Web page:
It is reported that various beneficial phenotypic traits of LAB in food fermentations such as rapid acidification, selective proteolysis, tolerance of osmotic and stresses, resistance to ROS, and ability to thrive in nutrient poor conditions and at low temperatures are influenced by stress responses in various species of LAB [95, 96]. The knowledge of these mechanisms, and mainly of the stress responses activated by the fermentation process parameters can be useful in order to develop strains with optimal fermentation characteristics [83].

The first metabolic reaction regards the oxidation of carbohydrates (this reaction depends on the hetero-fermentative or homo-fermentative species involved) that give rise to acids, alcohols and CO2. These metabolites are directly involved in flavor, aroma and texture of the product and in a second time can influence the production and the availability of other metabolites such as vitamins and antioxidant compounds [78]. Moreover, the LAB interactions with the ingredients increase also the digestibility and decrease the glycemic index, enhancing the healthy features of the fermented foods [97].

At the same time with carbohydrates oxidation, other metabolic mechanisms interest LAB cells such as proteolysis and lipolysis. The first reaction produces polypeptides with interesting characteristics as antimicrobial compounds, salt substitutes (the oligopeptides are able to increase the palatability of the system), and amino acids deriving aromatic compounds. On the other hand lipolysis produces medium chain fatty acids, with important antimicrobial properties. All these reactions (carbohydrates oxidation, lipolysis and proteolysis) generate precursors for other mechanisms in the cells and in the food matrix that give rise to the dynamic environment characteristics of fermented foods. It is important to outline that the compounds produced by the cells, metabolizing the substrate, can modify the system, producing also compounds that can stimulate the growth of symbiotic species or inhibit the growth of antagonistic microorganisms.

The conversion of carbohydrates to metabolites as acetic acid, lactic acid or CO2 implies the acidification of the system. The contemporary pH decrease and the presence of sugar (osmotic stress) stimulate the exopolysaccharides (EPSs) production. In fact, in sourdough EPSs can be involved in acid tolerance of sourdough LAB [98]. EPSs are long-chain polysaccharides consisting of branched, repeating units of sugars or sugar derivatives. These sugar units are mainly glucose, galactose and rhamnose, in different ratios [99]. The presence of EPSs in the system can create a novel stress to the cells. The inclusion of cells within biofilm can increase their resistance to unfavorable environmental factors such as extreme temperature, low pH and osmolarity, the changes in the texture can induce in LAB also specific stress responses.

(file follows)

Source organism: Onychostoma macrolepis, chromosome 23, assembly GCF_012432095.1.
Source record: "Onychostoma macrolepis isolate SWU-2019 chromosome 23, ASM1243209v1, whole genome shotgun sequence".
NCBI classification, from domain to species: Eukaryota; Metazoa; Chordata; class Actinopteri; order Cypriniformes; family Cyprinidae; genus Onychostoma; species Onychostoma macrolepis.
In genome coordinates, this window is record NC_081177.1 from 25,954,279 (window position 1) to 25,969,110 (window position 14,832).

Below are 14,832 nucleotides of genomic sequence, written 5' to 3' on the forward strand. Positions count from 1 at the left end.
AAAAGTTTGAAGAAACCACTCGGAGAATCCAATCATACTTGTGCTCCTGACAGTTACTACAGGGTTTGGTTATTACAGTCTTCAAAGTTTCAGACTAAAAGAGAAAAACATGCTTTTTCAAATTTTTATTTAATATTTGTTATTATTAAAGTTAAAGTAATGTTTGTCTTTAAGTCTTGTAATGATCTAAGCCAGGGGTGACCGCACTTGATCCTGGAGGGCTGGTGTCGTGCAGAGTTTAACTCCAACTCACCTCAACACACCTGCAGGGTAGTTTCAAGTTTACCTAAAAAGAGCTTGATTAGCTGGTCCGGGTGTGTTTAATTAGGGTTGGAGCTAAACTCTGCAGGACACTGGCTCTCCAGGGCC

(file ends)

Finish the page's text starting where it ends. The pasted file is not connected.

For example in yogurt production, the acidification by LAB implies proteins coagulation and thereby changes in the viscosity of the milk. In L. bulgaricus, during the acid adaptation present in the fermentation milk to obtain yogurt, some cellular changes were observed: the chaperones GroES, GroEL, HrcA, GrpE, DnaK, DnaJ, ClpE, ClpP and ClpL were induced and ClpC was repressed [100]. Some genes involved in the biosynthesis of fatty acids were induced (fabH, accC, fabI), while the genes involved in the mevalonate pathway of isoprenoid synthesis (mvaC, mvaS) were repressed [101, 102]. The changes in Aw value are depending not only on EPSs production by LAB after the exposition to acidic and osmotic stress, but also on the ingredients composition and on the step of fermentation.

Considering cheese, the Aw decreases during manufacture and ripening as a result of dehydration, salting, and production of water-soluble solutes from glycolysis, proteolysis, and lipolysis; the cheese Aw values range from 0.70 for extra hard cheeses to 0.99 for fresh, soft cheeses, such as cottage cheese, while semi-hard cheeses have Aw values of around 0.90. The cheese pH also decreases during manufacture and ripening [103]. The effects of different Aw and pH on L. lactis simulating cheese ripening have been analyzed [103]. The results evidenced that at low Aw, particularly at low pH, the growth and lactose utilization rates decreased and lactose fermentation to L-(1)-lactate switched to a pathway involving nontraditional saccharide products rather than the traditional lactococcal heterofermentative products.

In L. plantarum WCFS1 the addition of 300 mM and 800 mM of NaCl induced mild osmotic stress and osmotic stress respectively. In the presence of 800 mM of NaCl several genes showed an increased expression with respect to the control culture. In particular, those genes were associated with various stress responses in prokariotes, i.e. genes encoding Clp protease, an excinuclease, catalase (peroxide stress) and Dpr-like protein (peroxide stress). These differences in the gene expression were also identified in the presence of acid stress. These results suggest that lactic acid stress in L. plantarum WCFS1 also induces a more general stress response (as above described for different Lactobacillus species). An overlap between the stimulus for lactic acid and those for peroxide and UV radiation has also been reported for L. lactis [104, 66]. The response of L. sanfranciscensis to osmotic stress (saccarose 40%) gives rise to the overproduction of 3-methylbutanoic acid and gamma-decalactones when L. sanfranciscensis was co-inoculated with yeasts, simulating a sourdough environment. The production of lactones can be indicated as unfavourable environment for microbial growth and metabolism. In fact, these compounds have both particular aromatic and antimicrobial features [13].